Wednesday, January 25, 2006
DALLAS -- Marriage and family therapist Denise VanDewalker has opened a practice in Dallas at 128 SE Mill St. in Dallas, next to the Fox Theater.
VanDewalker shares the office with Michelle Cox. The two are longtime friends and attended George Fox University together.
VanDewalker is a graduate of Western Baptist College and earned her masters degree at George Fox. She has lived in the Salem area all her life and did internship work for her masters in Polk County.
"Before, I worked for the state, and I really felt pulled toward actually working with families," VanDewalker said. "I was doing a lot of paperwork and court work, and I wasn't able to spend time with the families. That's when I decided to go back and get my masters so I could work with families and children."
VanDewalker is trained in all forms of counseling but specializes in marriage and family therapy. She also took additional classes in play therapy and has a special "play therapy" room in the Mill Street office.
"Play therapy is built around the theory that all children play, no matter what the culture," VanDewalker said. "Play is a child's work, and toys are the language they use to work out things going on in their lives.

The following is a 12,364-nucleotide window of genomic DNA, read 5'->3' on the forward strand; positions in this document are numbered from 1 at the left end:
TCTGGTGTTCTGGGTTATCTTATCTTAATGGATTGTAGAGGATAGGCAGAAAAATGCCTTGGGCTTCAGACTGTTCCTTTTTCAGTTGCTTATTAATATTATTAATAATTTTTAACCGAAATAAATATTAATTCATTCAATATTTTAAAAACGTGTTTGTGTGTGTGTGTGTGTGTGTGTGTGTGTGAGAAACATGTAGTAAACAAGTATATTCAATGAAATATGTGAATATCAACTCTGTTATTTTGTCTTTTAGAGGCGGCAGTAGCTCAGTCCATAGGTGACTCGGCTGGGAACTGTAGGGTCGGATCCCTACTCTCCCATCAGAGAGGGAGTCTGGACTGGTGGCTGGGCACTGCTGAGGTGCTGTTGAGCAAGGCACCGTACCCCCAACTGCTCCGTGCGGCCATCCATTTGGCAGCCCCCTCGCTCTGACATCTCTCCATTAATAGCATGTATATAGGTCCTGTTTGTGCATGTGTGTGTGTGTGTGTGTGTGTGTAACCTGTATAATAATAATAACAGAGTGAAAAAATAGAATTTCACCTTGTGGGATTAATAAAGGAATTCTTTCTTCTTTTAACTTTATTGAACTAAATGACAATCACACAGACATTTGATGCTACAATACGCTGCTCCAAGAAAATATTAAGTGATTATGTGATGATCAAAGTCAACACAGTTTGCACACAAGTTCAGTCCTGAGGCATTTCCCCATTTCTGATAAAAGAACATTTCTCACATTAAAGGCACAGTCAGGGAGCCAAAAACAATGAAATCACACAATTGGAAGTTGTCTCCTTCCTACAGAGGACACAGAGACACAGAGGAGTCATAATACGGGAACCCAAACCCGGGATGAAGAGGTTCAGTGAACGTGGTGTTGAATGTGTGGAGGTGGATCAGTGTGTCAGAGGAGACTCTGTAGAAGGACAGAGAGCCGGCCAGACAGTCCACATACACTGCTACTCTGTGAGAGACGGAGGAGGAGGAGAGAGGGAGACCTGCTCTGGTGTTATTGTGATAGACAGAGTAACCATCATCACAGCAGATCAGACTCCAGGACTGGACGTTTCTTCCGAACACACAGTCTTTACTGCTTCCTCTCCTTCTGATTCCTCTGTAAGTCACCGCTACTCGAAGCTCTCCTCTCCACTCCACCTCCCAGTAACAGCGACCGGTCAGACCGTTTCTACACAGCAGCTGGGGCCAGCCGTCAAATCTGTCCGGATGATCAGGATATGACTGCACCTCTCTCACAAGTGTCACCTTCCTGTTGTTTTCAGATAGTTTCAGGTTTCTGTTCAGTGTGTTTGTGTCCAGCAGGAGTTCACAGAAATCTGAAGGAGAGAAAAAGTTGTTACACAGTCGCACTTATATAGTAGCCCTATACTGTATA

"So many people just need a push to get through certain circumstances. Sometimes marriages come to a stagnant point. A lot of people have problems with teenagers. Their bodies are changing, their hormones are changing, their minds are changing. It can be a brutal time for parents. You try to teach them there is an end in sight, and most teens come out OK."
VanDewalker is an adherent of Bowenian Theory, developed in the mid-1900's by family therapy pioneer Murray Bowen. The main tenet of the Bowenian model is differentiation of self, or the ability to remain oneself in the face of group influences, especially the intense pressures of family life.
"It's allowing families to interact," VanDewalker said. "It's finding out where the anxiety really lays and setting plans for anxious times. It's about allowing people to be individuals and trying to find areas of dysfunction and improving on those."
Grants to provide counseling for some individuals or families is available through the Charms Program.
Appointments with VanDewalker can be set up by calling 503-831-0618.